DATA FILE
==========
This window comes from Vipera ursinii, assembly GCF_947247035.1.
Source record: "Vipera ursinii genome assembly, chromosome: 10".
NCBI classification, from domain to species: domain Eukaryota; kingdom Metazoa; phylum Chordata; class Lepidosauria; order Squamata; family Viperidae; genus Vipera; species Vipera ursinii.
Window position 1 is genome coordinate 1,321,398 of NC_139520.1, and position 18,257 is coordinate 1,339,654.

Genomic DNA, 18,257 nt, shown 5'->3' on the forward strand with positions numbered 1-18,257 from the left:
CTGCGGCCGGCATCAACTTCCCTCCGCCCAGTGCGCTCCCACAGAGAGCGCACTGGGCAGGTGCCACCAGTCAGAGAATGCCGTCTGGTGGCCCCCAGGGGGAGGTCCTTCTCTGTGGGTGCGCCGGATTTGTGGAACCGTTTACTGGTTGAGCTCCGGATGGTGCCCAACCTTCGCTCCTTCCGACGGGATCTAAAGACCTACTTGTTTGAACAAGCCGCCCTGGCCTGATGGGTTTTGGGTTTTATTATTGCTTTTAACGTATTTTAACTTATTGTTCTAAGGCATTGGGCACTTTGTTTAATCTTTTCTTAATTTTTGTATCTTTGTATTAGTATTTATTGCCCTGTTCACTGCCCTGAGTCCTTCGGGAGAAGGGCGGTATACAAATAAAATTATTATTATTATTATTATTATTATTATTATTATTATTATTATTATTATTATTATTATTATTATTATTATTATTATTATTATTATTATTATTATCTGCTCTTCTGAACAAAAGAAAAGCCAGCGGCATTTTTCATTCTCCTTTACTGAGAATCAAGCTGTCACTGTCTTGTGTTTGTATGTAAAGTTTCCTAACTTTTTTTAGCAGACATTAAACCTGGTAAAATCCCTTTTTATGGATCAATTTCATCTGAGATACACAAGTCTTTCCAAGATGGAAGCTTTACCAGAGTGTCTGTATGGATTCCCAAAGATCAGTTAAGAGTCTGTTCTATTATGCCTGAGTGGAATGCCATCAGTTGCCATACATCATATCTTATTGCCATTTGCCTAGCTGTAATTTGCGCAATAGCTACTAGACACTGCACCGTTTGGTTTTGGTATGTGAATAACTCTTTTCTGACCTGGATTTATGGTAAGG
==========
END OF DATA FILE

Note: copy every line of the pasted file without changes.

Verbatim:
This window comes from Vipera ursinii, assembly GCF_947247035.1.
Source record: "Vipera ursinii genome assembly, chromosome: 10".
NCBI classification, from domain to species: domain Eukaryota; kingdom Metazoa; phylum Chordata; class Lepidosauria; order Squamata; family Viperidae; genus Vipera; species Vipera ursinii.
Window position 1 is genome coordinate 1,321,398 of NC_139520.1, and position 18,257 is coordinate 1,339,654.

Genomic DNA, 18,257 nt, shown 5'->3' on the forward strand with positions numbered 1-18,257 from the left:
CTGCGGCCGGCATCAACTTCCCTCCGCCCAGTGCGCTCCCACAGAGAGCGCACTGGGCAGGTGCCACCAGTCAGAGAATGCCGTCTGGTGGCCCCCAGGGGGAGGTCCTTCTCTGTGGGTGCGCCGGATTTGTGGAACCGTTTACTGGTTGAGCTCCGGATGGTGCCCAACCTTCGCTCCTTCCGACGGGATCTAAAGACCTACTTGTTTGAACAAGCCGCCCTGGCCTGATGGGTTTTGGGTTTTATTATTGCTTTTAACGTATTTTAACTTATTGTTCTAAGGCATTGGGCACTTTGTTTAATCTTTTCTTAATTTTTGTATCTTTGTATTAGTATTTATTGCCCTGTTCACTGCCCTGAGTCCTTCGGGAGAAGGGCGGTATACAAATAAAATTATTATTATTATTATTATTATTATTATTATTATTATTATTATTATTATTATTATTATTATTATTATTATTATTATTATTATTATTATTATTATCTGCTCTTCTGAACAAAAGAAAAGCCAGCGGCATTTTTCATTCTCCTTTACTGAGAATCAAGCTGTCACTGTCTTGTGTTTGTATGTAAAGTTTCCTAACTTTTTTTAGCAGACATTAAACCTGGTAAAATCCCTTTTTATGGATCAATTTCATCTGAGATACACAAGTCTTTCCAAGATGGAAGCTTTACCAGAGTGTCTGTATGGATTCCCAAAGATCAGTTAAGAGTCTGTTCTATTATGCCTGAGTGGAATGCCATCAGTTGCCATACATCATATCTTATTGCCATTTGCCTAGCTGTAATTTGCGCAATAGCTACTAGACACTGCACCGTTTGGTTTTGGTATGTGAATAACTCTTTTCTGACCTGGATTTATGGTAAGG